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Former Thai PM Yingluck Shinawatra has fled abroad as the country's Supreme Court issued an arrest warrant after she failed to appear on Friday for the verdict in a negligence case brought against her by the ruling junta, a media report said.
A BBC report quoted sources close to her party as saying she made the decision to leave unexpectedly.
The top court issued the arrest warrant against Yingluck after she did not appear for the verdict in her trial over a rice subsidy scheme.
As thousands of supporters gathered near the court in Laksi district, the judges rejected her explanation she had Meniere's disease and was suffering from vertigo, after her lawyer failed to present a medical certificate, reported The Bangkok Post.
The court also ordered the seizure of her 30 million baht ($900,360) bail bond.
On Thursday, Yingluck told her supporters via Facebook to stay at home on Friday and not go to the court.
Reports said she was last seen in Bangkok on Wednesday.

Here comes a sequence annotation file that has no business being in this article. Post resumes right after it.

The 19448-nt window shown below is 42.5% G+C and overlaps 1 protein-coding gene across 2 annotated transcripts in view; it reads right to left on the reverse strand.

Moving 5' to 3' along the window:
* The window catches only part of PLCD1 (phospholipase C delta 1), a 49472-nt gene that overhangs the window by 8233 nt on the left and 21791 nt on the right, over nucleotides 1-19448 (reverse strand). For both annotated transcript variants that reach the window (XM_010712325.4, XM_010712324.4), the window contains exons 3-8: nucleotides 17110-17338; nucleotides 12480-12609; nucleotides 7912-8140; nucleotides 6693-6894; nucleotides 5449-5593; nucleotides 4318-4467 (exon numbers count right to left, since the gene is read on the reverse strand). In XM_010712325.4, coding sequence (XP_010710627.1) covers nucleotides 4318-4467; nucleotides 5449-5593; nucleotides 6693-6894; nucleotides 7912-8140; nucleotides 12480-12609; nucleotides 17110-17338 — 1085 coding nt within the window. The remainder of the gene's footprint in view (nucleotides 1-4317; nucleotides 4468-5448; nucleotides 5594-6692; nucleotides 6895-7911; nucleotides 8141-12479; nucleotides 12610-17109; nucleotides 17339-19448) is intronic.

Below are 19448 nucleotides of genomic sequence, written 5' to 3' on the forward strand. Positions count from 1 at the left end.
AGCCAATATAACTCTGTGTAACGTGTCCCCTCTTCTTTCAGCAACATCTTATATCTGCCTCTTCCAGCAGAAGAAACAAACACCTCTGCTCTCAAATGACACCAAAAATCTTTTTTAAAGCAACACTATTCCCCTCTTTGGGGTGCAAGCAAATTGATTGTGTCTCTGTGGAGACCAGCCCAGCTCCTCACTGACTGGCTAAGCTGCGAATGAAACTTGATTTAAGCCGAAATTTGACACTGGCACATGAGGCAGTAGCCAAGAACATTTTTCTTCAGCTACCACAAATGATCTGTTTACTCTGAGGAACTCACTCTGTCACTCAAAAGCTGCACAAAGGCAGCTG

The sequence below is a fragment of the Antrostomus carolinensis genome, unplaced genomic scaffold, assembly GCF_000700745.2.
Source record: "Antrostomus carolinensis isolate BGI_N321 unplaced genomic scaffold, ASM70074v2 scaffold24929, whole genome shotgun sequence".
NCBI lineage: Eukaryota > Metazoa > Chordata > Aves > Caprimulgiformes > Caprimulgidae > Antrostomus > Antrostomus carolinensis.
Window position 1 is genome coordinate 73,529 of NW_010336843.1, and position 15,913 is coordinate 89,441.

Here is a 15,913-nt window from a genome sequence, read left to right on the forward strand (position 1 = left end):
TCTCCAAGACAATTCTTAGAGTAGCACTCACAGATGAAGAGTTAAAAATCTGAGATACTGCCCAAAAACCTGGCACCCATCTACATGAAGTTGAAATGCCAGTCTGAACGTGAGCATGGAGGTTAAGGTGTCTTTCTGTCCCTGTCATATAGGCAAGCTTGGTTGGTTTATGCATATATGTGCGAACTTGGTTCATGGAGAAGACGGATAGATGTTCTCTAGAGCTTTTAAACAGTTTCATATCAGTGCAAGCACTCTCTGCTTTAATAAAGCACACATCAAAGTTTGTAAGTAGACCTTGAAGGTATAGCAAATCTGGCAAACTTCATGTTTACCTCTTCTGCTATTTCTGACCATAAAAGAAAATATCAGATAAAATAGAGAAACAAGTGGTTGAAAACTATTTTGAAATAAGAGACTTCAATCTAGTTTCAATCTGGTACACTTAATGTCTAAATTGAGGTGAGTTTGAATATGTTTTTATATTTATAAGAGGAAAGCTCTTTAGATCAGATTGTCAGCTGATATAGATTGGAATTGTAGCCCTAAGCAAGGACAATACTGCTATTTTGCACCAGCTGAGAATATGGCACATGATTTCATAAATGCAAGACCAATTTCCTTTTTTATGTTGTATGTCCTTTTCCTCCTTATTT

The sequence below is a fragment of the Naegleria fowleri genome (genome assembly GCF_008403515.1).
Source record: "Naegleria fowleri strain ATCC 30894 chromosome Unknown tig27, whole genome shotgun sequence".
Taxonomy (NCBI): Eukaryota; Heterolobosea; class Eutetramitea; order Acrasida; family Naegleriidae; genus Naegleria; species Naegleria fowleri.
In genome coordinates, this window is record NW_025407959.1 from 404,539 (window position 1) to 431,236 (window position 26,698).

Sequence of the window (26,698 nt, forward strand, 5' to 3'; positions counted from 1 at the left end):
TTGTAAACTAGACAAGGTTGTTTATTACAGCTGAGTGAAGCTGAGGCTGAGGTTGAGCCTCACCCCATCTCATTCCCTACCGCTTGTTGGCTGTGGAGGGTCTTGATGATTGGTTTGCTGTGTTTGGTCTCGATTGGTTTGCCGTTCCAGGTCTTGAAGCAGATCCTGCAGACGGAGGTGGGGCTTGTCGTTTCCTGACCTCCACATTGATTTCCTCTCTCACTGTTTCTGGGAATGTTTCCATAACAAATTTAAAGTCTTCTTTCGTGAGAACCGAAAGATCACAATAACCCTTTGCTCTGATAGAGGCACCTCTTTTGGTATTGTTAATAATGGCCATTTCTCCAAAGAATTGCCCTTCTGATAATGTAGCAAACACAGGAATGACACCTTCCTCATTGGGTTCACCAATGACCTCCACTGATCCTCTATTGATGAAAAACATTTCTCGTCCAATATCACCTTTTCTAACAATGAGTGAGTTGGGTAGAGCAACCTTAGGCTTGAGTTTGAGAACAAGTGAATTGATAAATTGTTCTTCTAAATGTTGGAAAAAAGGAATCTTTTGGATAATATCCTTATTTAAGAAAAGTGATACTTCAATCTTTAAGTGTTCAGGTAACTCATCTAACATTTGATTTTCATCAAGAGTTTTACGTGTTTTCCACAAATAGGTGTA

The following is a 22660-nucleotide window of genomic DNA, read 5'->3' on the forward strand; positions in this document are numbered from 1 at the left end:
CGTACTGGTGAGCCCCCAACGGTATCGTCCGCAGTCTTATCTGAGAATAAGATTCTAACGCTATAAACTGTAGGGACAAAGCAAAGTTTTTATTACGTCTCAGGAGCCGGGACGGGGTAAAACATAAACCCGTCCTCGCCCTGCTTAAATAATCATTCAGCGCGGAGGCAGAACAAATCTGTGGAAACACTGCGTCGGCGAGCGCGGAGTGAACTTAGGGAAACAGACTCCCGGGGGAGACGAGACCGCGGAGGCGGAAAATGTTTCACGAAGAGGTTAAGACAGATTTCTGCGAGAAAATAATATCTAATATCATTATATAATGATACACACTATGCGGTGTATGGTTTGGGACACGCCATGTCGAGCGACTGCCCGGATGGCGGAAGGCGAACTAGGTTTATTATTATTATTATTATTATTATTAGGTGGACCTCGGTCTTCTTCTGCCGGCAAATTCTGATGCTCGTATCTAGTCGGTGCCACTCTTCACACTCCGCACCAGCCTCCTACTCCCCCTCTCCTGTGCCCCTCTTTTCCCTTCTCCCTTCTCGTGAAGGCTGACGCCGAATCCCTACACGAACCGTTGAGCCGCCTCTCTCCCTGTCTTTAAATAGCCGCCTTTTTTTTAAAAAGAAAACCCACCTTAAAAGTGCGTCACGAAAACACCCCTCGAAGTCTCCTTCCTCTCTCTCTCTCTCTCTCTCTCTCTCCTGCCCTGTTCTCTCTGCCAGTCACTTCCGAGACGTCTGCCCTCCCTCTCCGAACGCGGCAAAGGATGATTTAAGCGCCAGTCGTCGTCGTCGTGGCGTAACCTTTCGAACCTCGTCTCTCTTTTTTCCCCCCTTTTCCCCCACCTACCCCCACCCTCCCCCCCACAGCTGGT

The Supreme Court's Criminal Division for Holders of Political Positions was set to announce its ruling on Yingluck, who faces trial for dereliction of duty in failing to halt her government's loss-ridden,corruption-plagued rice-pledging scheme, despite being warned repeatedly to do so.
The scheme, introduced in 2011, pledged to pay farmers well above the market rate for their crop, and ended up costing the country billions.
Yingluck said the rice subsidy scheme was "beneficial for the farmers and the country" and that claims it lost money were wrong and motivated by political bias against her.
The offence carries a maximum penalty of 10 years in jail and/or a fine of 200,000 baht ($6,000).
The court has scheduled the hearing for September 27. Police estimated about 3,000 of the former leader's supporters showed up near the Supreme Court on Friday morning.
When she was inaugurated in 2011, Yingluck became Thailand's first female Prime Minister and its youngest in over 60 years.
The sister of exiled former Prime Minister Thaksin Shinawatra, Yingluck was ousted by a coup in 2014 and was later impeached by Thailand's military-appointed National Legislative Assembly.
The ruling barred her from political office for five years.
(Only the headline and picture of this report may have been reworked by the Business Standard staff; the rest of the content is auto-generated from a syndicated feed.)